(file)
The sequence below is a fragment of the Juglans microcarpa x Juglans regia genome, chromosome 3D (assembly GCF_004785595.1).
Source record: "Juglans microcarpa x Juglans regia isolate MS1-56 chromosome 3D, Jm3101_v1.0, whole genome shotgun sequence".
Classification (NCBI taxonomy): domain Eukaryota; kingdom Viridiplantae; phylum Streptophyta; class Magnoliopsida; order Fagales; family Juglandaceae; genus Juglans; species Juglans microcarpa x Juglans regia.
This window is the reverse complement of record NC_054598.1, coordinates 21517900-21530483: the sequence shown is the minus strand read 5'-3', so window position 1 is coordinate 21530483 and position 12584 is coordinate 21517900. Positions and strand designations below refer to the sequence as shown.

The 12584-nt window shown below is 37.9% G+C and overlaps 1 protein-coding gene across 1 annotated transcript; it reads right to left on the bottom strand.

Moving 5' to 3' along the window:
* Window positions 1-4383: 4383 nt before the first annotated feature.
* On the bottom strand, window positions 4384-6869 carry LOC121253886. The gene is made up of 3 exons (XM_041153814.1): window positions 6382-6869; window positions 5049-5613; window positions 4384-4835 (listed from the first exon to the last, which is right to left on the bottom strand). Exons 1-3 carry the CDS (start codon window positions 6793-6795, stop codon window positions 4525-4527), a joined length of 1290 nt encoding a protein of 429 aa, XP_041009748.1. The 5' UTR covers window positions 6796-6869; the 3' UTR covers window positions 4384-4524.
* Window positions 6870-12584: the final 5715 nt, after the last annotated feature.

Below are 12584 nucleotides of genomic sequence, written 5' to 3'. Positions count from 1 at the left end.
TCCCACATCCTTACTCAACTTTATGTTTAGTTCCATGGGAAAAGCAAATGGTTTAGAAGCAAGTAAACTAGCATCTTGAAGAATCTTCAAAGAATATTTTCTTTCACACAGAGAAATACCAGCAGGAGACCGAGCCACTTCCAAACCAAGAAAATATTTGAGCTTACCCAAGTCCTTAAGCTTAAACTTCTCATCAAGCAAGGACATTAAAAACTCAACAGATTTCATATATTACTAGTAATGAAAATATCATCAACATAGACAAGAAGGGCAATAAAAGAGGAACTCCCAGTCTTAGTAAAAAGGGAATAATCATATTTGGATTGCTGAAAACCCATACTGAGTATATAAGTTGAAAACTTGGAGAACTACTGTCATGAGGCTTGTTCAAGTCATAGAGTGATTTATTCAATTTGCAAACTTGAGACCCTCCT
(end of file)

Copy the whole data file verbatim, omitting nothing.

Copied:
The sequence below is a fragment of the Juglans microcarpa x Juglans regia genome, chromosome 3D (assembly GCF_004785595.1).
Source record: "Juglans microcarpa x Juglans regia isolate MS1-56 chromosome 3D, Jm3101_v1.0, whole genome shotgun sequence".
Classification (NCBI taxonomy): domain Eukaryota; kingdom Viridiplantae; phylum Streptophyta; class Magnoliopsida; order Fagales; family Juglandaceae; genus Juglans; species Juglans microcarpa x Juglans regia.
This window is the reverse complement of record NC_054598.1, coordinates 21517900-21530483: the sequence shown is the minus strand read 5'-3', so window position 1 is coordinate 21530483 and position 12584 is coordinate 21517900. Positions and strand designations below refer to the sequence as shown.

The 12584-nt window shown below is 37.9% G+C and overlaps 1 protein-coding gene across 1 annotated transcript; it reads right to left on the bottom strand.

Moving 5' to 3' along the window:
* Window positions 1-4383: 4383 nt before the first annotated feature.
* On the bottom strand, window positions 4384-6869 carry LOC121253886. The gene is made up of 3 exons (XM_041153814.1): window positions 6382-6869; window positions 5049-5613; window positions 4384-4835 (listed from the first exon to the last, which is right to left on the bottom strand). Exons 1-3 carry the CDS (start codon window positions 6793-6795, stop codon window positions 4525-4527), a joined length of 1290 nt encoding a protein of 429 aa, XP_041009748.1. The 5' UTR covers window positions 6796-6869; the 3' UTR covers window positions 4384-4524.
* Window positions 6870-12584: the final 5715 nt, after the last annotated feature.

Below are 12584 nucleotides of genomic sequence, written 5' to 3'. Positions count from 1 at the left end.
TCCCACATCCTTACTCAACTTTATGTTTAGTTCCATGGGAAAAGCAAATGGTTTAGAAGCAAGTAAACTAGCATCTTGAAGAATCTTCAAAGAATATTTTCTTTCACACAGAGAAATACCAGCAGGAGACCGAGCCACTTCCAAACCAAGAAAATATTTGAGCTTACCCAAGTCCTTAAGCTTAAACTTCTCATCAAGCAAGGACATTAAAAACTCAACAGATTTCATATATTACTAGTAATGAAAATATCATCAACATAGACAAGAAGGGCAATAAAAGAGGAACTCCCAGTCTTAGTAAAAAGGGAATAATCATATTTGGATTGCTGAAAACCCATACTGAGTATATAAGTTGAAAACTTGGAGAACTACTGTCATGAGGCTTGTTCAAGTCATAGAGTGATTTATTCAATTTGCAAACTTGAGACCCTCCT